VIDEO: Falcon defends nest from swift fox in Wyoming - Casper, WY Oil City News
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VIDEO: Falcon defends nest from swift fox in Wyoming

(Screenshot from Wyoming Game & Fish Department video, Youtube)

CASPER, Wyo. — The Wyoming Game and Fish Department Laramie Region shared a video on Aug. 10 which captured an encounter between a prairie falcon and a swift fox in the Shirley Basin.

“Non-game biologist technician Carissa Turner recorded this video of a prairie falcon defending its nest from a swift fox in the Shirley Basin,” Game & Fish said in explaining the video. “Turner believes the falcon had an active nest nearby and the fox got a bit too close for comfort.”

The Wyoming Game and Fish Department shared the following video on their Youtube channel:

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The swift fox is uncommon in Wyoming, but “is widely distributed across suitable habitat in the state and may be locally abundant, especially in Laramie County,” Game and Fish says.

“Range-wide, swift fox populations started to decrease in the 1800s due to widespread habitat conversion and loss and poisoning campaigns targeting coyotes,” the department adds. “Swift fox populations started recovering in the 1950s following changes in poisoning regulations.”

The swift fox was petitioned to be listed as an endangered species in 1992.

“A ‘warranted but precluded’ finding was issued in 1995,” Game & Fish add. “In 2001 that finding was changed to ‘not warranted’ based on new information that suggested swift fox was more abundant and widespread and had greater flexibility in habitat and food requirements than originally thought.”

Distinguishing features of the swift fox include the following, according to Game and Fish:

  • small stature
  • black-tipped tail
  • black spots on the side of the snout

“It is the smallest canid species in the United States (adults 1.8–2.9 kg),” the department adds. “Although males are larger than females, the sexes have similar coloring In winter the coat is dark buffy gray on the back; yellow-tan on the sides and legs; and pale yellow to white on the throat, chest,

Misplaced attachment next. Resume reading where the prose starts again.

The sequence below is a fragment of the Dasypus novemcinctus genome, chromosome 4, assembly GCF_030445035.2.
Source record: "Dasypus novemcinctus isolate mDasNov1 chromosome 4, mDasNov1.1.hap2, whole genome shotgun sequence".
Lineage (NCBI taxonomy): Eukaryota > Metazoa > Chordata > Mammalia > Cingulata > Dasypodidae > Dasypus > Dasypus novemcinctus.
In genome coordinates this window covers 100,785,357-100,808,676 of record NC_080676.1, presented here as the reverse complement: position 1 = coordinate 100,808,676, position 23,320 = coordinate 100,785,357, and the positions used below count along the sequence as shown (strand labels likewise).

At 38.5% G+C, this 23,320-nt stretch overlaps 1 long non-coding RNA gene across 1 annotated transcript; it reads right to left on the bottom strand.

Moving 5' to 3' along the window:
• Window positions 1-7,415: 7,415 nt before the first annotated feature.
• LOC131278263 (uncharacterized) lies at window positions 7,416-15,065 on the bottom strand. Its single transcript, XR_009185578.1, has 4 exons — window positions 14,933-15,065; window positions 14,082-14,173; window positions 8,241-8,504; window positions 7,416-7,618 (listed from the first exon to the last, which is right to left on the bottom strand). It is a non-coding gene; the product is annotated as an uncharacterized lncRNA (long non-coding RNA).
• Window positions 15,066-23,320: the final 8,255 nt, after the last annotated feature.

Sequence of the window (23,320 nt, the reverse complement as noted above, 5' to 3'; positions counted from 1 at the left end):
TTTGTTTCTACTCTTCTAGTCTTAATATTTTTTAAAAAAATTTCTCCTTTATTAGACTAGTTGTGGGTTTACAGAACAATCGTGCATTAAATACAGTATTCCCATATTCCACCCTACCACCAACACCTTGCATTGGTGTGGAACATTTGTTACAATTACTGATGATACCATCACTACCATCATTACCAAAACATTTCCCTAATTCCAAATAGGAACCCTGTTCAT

and belly. In summer the fur is shorter and redder in appearance.”

“Kit Fox is easily confused with Swift Fox where they overlap, but Wyoming supports only Swift Fox. In Wyoming, Swift Fox may be confused with Red Fox (V. vulpes), but Red Fox can be distinguished by a larger size, white-tipped tail, and black legs. Very young Coyotes (Canis latrans) may also occasionally be mistaken for Swift Fox.”

Game and Fish describe the swift fox as “an opportunistic predator” with the following diet:

  • mammals
  • insects
  • birds
  • herptiles
  • grass
  • scavenged pronghorn as a common food source in Wyoming

“Swift Fox is known to cache excess food under the snow in the winter months,” the department adds.

The National Audubon Society says that the prairie falcon “has undoubtedly declined in some developed areas, but current population [is] probably stable.”

“The Prairie Falcon is nearly the size of the famous Peregrine, but differs in its hunting behavior, often pursuing small prey with rapid, maneuverable flight close to the ground,” Audubon says. “Although it is characteristic of desolate plains and desert wilderness, this falcon has also adapted to altered landscapes: in winter, it is often seen flying over southwestern cities, or hunting Horned Larks in farm country.”

The prairie falcon tends to nest in recessed sites along cliff ledges, dirt banks, abandoned raven or hawk nests and rarely in trees, according to Audubon.

Females typically lays between 3-5 eggs which Audubon says are “whitish” and “spotted with brown.”

“Incubation is mostly by female, about 31 days,” ‘Audubon adds. “Male brings food to incubating female, and he may sit on eggs temporarily while she is eating.”

“Female remains with young for about the first 4 weeks; male brings food, and female feeds it to young. After 4 weeks, female may do some hunting. Young leave the nest at about 5-6 weeks after hatching.”

The diet of the prairie falcon includes mainly small birds and mammals, according to Audubon:

“Often will focus on one abundant and easily caught prey species at a time,” Audubon adds. “May feed heavily on ground squirrels in early summer, shifting to young songbirds when many are fledging; in winter, may feed on common flocking birds like Horned Lark. Many other species eaten, up to size of grouse and jackrabbits; also lizards, insects.”